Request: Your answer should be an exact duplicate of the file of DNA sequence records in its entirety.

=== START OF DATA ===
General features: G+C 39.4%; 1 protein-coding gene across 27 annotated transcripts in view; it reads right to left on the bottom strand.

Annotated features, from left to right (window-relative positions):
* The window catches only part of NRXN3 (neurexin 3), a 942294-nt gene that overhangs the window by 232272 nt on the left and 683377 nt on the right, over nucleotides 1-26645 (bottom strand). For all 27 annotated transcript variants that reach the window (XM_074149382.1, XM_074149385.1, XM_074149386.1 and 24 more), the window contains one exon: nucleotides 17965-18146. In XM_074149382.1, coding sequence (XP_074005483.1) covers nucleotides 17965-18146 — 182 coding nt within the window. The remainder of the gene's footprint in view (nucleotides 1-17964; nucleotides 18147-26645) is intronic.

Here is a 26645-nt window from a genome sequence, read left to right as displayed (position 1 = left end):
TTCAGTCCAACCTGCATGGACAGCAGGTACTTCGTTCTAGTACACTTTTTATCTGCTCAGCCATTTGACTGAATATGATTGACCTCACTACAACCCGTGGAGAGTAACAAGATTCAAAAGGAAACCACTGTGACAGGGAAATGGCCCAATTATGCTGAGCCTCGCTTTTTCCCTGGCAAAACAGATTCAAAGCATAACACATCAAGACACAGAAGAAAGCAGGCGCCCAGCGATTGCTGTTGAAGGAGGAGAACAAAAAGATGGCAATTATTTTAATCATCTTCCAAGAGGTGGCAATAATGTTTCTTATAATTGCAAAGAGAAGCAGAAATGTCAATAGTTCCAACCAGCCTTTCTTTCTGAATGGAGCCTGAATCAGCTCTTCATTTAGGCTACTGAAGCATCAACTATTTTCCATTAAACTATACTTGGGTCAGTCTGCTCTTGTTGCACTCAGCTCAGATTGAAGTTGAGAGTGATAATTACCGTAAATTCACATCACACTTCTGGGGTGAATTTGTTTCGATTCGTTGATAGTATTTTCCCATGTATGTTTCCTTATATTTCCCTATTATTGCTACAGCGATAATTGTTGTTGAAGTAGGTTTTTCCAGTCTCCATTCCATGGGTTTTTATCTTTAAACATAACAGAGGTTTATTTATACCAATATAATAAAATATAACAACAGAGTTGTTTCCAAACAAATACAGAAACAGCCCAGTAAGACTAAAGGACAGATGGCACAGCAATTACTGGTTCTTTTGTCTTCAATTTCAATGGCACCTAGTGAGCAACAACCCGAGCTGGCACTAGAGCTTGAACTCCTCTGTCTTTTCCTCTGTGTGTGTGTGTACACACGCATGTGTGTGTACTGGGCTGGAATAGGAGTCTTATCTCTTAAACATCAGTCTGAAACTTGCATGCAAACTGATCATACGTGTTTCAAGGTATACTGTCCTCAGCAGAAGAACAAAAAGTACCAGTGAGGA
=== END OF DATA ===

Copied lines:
General features: G+C 39.4%; 1 protein-coding gene across 27 annotated transcripts in view; it reads right to left on the bottom strand.

Annotated features, from left to right (window-relative positions):
* The window catches only part of NRXN3 (neurexin 3), a 942294-nt gene that overhangs the window by 232272 nt on the left and 683377 nt on the right, over nucleotides 1-26645 (bottom strand). For all 27 annotated transcript variants that reach the window (XM_074149382.1, XM_074149385.1, XM_074149386.1 and 24 more), the window contains one exon: nucleotides 17965-18146. In XM_074149382.1, coding sequence (XP_074005483.1) covers nucleotides 17965-18146 — 182 coding nt within the window. The remainder of the gene's footprint in view (nucleotides 1-17964; nucleotides 18147-26645) is intronic.

Here is a 26645-nt window from a genome sequence, read left to right as displayed (position 1 = left end):
TTCAGTCCAACCTGCATGGACAGCAGGTACTTCGTTCTAGTACACTTTTTATCTGCTCAGCCATTTGACTGAATATGATTGACCTCACTACAACCCGTGGAGAGTAACAAGATTCAAAAGGAAACCACTGTGACAGGGAAATGGCCCAATTATGCTGAGCCTCGCTTTTTCCCTGGCAAAACAGATTCAAAGCATAACACATCAAGACACAGAAGAAAGCAGGCGCCCAGCGATTGCTGTTGAAGGAGGAGAACAAAAAGATGGCAATTATTTTAATCATCTTCCAAGAGGTGGCAATAATGTTTCTTATAATTGCAAAGAGAAGCAGAAATGTCAATAGTTCCAACCAGCCTTTCTTTCTGAATGGAGCCTGAATCAGCTCTTCATTTAGGCTACTGAAGCATCAACTATTTTCCATTAAACTATACTTGGGTCAGTCTGCTCTTGTTGCACTCAGCTCAGATTGAAGTTGAGAGTGATAATTACCGTAAATTCACATCACACTTCTGGGGTGAATTTGTTTCGATTCGTTGATAGTATTTTCCCATGTATGTTTCCTTATATTTCCCTATTATTGCTACAGCGATAATTGTTGTTGAAGTAGGTTTTTCCAGTCTCCATTCCATGGGTTTTTATCTTTAAACATAACAGAGGTTTATTTATACCAATATAATAAAATATAACAACAGAGTTGTTTCCAAACAAATACAGAAACAGCCCAGTAAGACTAAAGGACAGATGGCACAGCAATTACTGGTTCTTTTGTCTTCAATTTCAATGGCACCTAGTGAGCAACAACCCGAGCTGGCACTAGAGCTTGAACTCCTCTGTCTTTTCCTCTGTGTGTGTGTGTACACACGCATGTGTGTGTACTGGGCTGGAATAGGAGTCTTATCTCTTAAACATCAGTCTGAAACTTGCATGCAAACTGATCATACGTGTTTCAAGGTATACTGTCCTCAGCAGAAGAACAAAAAGTACCAGTGAGGA